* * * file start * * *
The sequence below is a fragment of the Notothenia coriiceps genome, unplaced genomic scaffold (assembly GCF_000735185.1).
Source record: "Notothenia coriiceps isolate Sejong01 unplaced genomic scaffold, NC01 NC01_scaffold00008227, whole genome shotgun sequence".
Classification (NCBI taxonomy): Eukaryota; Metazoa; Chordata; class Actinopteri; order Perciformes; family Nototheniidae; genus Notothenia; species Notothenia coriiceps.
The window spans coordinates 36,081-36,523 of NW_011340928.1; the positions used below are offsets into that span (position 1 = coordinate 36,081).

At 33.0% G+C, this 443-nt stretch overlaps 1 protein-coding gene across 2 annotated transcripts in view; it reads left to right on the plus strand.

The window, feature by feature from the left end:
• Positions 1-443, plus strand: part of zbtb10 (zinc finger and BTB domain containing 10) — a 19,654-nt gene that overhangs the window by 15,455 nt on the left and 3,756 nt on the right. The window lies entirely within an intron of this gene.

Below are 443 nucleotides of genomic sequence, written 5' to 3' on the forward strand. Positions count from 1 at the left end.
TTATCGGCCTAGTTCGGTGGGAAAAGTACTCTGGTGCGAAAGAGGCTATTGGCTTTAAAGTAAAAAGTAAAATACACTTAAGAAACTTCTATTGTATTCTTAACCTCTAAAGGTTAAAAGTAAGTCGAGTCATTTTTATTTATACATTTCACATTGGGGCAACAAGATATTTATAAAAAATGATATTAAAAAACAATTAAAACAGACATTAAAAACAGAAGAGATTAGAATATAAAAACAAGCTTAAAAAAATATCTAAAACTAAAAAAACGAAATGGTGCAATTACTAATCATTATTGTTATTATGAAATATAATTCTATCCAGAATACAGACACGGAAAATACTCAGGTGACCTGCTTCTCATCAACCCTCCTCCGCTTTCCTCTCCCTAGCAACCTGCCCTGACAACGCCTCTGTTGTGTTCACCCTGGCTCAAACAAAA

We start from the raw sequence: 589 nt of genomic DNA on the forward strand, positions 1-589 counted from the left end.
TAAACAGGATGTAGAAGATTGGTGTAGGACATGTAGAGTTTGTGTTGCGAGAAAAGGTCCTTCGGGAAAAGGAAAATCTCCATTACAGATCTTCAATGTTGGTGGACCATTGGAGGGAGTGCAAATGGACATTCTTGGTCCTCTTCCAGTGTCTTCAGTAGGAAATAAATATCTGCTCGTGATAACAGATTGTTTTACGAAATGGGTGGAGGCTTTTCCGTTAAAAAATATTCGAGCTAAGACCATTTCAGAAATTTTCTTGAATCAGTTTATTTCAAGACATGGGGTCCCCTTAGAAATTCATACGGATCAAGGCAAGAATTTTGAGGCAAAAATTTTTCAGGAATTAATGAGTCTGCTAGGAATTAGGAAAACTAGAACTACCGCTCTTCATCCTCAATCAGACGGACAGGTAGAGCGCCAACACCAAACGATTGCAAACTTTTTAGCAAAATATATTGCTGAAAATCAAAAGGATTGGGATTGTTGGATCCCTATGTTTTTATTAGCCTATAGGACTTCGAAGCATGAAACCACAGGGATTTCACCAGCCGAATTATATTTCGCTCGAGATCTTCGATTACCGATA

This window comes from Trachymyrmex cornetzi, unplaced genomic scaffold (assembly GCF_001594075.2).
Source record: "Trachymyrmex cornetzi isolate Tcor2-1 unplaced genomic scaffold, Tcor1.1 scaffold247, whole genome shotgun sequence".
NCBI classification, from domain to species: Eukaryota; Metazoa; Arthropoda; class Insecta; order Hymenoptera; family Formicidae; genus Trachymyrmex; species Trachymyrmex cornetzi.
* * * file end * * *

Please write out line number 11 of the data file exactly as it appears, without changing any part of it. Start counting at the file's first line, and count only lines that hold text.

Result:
TAAACAGGATGTAGAAGATTGGTGTAGGACATGTAGAGTTTGTGTTGCGAGAAAAGGTCCTTCGGGAAAAGGAAAATCTCCATTACAGATCTTCAATGTTGGTGGACCATTGGAGGGAGTGCAAATGGACATTCTTGGTCCTCTTCCAGTGTCTTCAGTAGGAAATAAATATCTGCTCGTGATAACAGATTGTTTTACGAAATGGGTGGAGGCTTTTCCGTTAAAAAATATTCGAGCTAAGACCATTTCAGAAATTTTCTTGAATCAGTTTATTTCAAGACATGGGGTCCCCTTAGAAATTCATACGGATCAAGGCAAGAATTTTGAGGCAAAAATTTTTCAGGAATTAATGAGTCTGCTAGGAATTAGGAAAACTAGAACTACCGCTCTTCATCCTCAATCAGACGGACAGGTAGAGCGCCAACACCAAACGATTGCAAACTTTTTAGCAAAATATATTGCTGAAAATCAAAAGGATTGGGATTGTTGGATCCCTATGTTTTTATTAGCCTATAGGACTTCGAAGCATGAAACCACAGGGATTTCACCAGCCGAATTATATTTCGCTCGAGATCTTCGATTACCGATA